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WARSAW, Poland (AP) — Poland’s lawmakers on Wednesday debated two proposals to change the country’s strict abortion law — one liberalizing it, and the other toughening the rules.

The draft laws were proposed by civic groups campaigning to change the current law, which outlaws abortions in all but the most exceptional cases and only up to the 12th week of pregnancy.

One proposal, backed by the political opposition, wants no restrictions on abortion within the first 12 weeks of pregnancy and easy access to contraception. The other wants to ban abortions of sick fetuses, a view shared by Poland’s ruling party and by President Andrzej Duda.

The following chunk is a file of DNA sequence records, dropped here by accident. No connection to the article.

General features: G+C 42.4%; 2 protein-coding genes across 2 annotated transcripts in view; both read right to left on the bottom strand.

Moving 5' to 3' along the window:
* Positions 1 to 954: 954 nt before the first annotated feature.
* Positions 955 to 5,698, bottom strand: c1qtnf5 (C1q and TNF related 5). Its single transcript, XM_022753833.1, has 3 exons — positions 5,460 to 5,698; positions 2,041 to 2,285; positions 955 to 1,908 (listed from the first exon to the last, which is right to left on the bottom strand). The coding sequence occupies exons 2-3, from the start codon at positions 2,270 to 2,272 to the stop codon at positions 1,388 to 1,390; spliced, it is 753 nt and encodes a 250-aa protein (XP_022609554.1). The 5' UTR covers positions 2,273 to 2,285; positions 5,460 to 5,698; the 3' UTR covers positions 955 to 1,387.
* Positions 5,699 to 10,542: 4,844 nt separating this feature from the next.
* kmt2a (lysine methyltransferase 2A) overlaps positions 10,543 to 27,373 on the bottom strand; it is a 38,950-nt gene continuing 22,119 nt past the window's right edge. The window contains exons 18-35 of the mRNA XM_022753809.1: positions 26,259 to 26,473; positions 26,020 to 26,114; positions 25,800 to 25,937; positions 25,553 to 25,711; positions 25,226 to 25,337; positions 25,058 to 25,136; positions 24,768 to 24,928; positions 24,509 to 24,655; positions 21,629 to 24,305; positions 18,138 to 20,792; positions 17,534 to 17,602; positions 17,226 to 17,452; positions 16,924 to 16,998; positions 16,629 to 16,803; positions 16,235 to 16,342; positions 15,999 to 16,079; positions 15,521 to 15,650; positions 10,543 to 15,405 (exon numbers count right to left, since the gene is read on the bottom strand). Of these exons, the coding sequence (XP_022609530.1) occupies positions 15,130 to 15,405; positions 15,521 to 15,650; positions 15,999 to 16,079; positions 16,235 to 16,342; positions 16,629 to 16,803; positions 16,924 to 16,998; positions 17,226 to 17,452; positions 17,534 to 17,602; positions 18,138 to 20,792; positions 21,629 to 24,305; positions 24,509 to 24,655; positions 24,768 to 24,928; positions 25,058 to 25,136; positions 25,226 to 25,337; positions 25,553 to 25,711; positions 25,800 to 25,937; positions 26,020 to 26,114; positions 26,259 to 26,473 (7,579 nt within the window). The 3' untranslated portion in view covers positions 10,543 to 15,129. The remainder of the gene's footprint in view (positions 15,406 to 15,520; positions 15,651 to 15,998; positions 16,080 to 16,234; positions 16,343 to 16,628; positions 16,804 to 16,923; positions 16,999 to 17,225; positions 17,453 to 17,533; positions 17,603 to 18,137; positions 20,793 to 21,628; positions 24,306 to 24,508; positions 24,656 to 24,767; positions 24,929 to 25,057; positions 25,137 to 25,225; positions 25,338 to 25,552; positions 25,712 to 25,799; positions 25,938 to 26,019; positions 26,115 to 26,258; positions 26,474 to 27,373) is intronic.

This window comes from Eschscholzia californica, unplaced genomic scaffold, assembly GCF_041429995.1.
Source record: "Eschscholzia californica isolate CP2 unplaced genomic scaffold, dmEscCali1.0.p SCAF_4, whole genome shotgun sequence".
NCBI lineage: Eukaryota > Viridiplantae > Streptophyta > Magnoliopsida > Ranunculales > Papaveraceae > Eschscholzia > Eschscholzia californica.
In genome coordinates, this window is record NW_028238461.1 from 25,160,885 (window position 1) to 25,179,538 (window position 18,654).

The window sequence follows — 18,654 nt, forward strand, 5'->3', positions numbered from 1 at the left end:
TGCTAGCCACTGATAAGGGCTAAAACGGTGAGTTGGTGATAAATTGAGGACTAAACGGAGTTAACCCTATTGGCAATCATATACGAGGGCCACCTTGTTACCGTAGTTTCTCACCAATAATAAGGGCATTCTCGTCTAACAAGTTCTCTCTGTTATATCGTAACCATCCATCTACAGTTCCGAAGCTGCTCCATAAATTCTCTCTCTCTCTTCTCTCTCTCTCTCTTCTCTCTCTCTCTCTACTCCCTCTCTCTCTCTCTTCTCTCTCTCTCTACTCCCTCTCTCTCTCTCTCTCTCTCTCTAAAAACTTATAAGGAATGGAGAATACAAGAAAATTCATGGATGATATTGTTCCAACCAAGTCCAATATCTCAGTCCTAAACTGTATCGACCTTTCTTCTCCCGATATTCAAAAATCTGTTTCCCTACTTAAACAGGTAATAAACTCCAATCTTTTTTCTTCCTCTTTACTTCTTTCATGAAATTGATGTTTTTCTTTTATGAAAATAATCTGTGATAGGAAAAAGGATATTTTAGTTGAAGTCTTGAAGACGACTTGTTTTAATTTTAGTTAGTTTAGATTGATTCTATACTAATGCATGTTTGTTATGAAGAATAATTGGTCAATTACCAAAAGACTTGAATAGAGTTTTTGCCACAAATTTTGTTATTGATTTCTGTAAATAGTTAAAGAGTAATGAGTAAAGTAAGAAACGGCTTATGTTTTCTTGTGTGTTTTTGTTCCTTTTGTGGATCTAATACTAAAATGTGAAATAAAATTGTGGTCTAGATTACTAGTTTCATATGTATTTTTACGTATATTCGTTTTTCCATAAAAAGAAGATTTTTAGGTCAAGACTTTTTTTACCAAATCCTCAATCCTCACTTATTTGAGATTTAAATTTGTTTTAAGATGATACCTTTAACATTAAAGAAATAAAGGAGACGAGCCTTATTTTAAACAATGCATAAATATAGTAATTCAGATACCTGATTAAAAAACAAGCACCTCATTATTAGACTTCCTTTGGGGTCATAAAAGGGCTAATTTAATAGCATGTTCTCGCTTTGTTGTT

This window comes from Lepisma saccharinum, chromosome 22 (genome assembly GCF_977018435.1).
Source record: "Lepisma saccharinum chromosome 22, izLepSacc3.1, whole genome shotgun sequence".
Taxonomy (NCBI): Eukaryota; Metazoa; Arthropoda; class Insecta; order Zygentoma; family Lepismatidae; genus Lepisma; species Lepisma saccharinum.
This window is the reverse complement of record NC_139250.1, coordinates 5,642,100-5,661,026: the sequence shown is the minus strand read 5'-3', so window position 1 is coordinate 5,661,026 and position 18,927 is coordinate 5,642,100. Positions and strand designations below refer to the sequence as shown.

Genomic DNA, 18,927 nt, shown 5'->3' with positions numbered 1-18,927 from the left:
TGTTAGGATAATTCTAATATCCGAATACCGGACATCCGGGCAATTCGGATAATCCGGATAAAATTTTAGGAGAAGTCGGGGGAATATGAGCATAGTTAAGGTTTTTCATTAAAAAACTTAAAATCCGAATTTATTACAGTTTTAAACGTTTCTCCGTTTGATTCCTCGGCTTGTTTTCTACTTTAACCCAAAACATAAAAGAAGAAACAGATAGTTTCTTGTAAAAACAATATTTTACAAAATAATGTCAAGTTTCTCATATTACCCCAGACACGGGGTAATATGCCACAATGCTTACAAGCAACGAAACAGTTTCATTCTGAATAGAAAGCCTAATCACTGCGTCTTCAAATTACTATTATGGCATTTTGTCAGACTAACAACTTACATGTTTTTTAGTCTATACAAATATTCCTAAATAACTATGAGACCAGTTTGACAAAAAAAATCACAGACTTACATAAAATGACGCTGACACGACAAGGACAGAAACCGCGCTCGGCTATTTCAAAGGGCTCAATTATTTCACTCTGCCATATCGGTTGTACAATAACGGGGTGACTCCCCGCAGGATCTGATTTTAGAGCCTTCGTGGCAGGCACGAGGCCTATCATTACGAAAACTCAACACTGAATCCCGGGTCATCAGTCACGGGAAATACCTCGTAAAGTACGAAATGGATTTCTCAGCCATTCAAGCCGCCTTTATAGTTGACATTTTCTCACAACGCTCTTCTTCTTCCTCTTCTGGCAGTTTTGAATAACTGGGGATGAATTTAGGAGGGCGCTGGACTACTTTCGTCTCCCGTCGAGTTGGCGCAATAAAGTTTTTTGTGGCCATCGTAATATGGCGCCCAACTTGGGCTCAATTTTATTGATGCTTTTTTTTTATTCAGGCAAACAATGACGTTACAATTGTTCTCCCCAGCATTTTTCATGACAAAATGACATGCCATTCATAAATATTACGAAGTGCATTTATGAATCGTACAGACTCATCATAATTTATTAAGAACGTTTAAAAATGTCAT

Beata Mazurek, spokeswoman for the ruling party, said she believes the majority of its lawmakers would be against the liberalization. The ruling party has a slight majority in parliament allowing it to block legislation it does not like.

The lawmakers can either reject the proposals or forward them on to a special parliamentary commission for fine tuning.

In 2016, a nationwide protest organized by women made the government back out from plans to ban abortion.